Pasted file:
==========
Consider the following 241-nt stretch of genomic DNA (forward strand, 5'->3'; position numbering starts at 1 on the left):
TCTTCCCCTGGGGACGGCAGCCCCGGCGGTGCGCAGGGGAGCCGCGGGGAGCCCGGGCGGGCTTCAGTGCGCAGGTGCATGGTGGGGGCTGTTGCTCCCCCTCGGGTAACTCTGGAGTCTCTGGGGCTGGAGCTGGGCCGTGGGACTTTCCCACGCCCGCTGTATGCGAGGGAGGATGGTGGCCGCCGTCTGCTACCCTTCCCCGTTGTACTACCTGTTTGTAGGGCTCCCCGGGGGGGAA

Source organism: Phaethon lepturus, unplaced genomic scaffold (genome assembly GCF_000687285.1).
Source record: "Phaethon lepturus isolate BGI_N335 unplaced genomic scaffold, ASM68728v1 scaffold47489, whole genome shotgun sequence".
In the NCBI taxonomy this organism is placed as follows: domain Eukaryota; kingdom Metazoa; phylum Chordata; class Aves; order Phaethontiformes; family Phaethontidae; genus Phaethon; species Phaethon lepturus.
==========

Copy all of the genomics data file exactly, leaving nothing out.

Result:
Consider the following 241-nt stretch of genomic DNA (forward strand, 5'->3'; position numbering starts at 1 on the left):
TCTTCCCCTGGGGACGGCAGCCCCGGCGGTGCGCAGGGGAGCCGCGGGGAGCCCGGGCGGGCTTCAGTGCGCAGGTGCATGGTGGGGGCTGTTGCTCCCCCTCGGGTAACTCTGGAGTCTCTGGGGCTGGAGCTGGGCCGTGGGACTTTCCCACGCCCGCTGTATGCGAGGGAGGATGGTGGCCGCCGTCTGCTACCCTTCCCCGTTGTACTACCTGTTTGTAGGGCTCCCCGGGGGGGAA

Source organism: Phaethon lepturus, unplaced genomic scaffold (genome assembly GCF_000687285.1).
Source record: "Phaethon lepturus isolate BGI_N335 unplaced genomic scaffold, ASM68728v1 scaffold47489, whole genome shotgun sequence".
In the NCBI taxonomy this organism is placed as follows: domain Eukaryota; kingdom Metazoa; phylum Chordata; class Aves; order Phaethontiformes; family Phaethontidae; genus Phaethon; species Phaethon lepturus.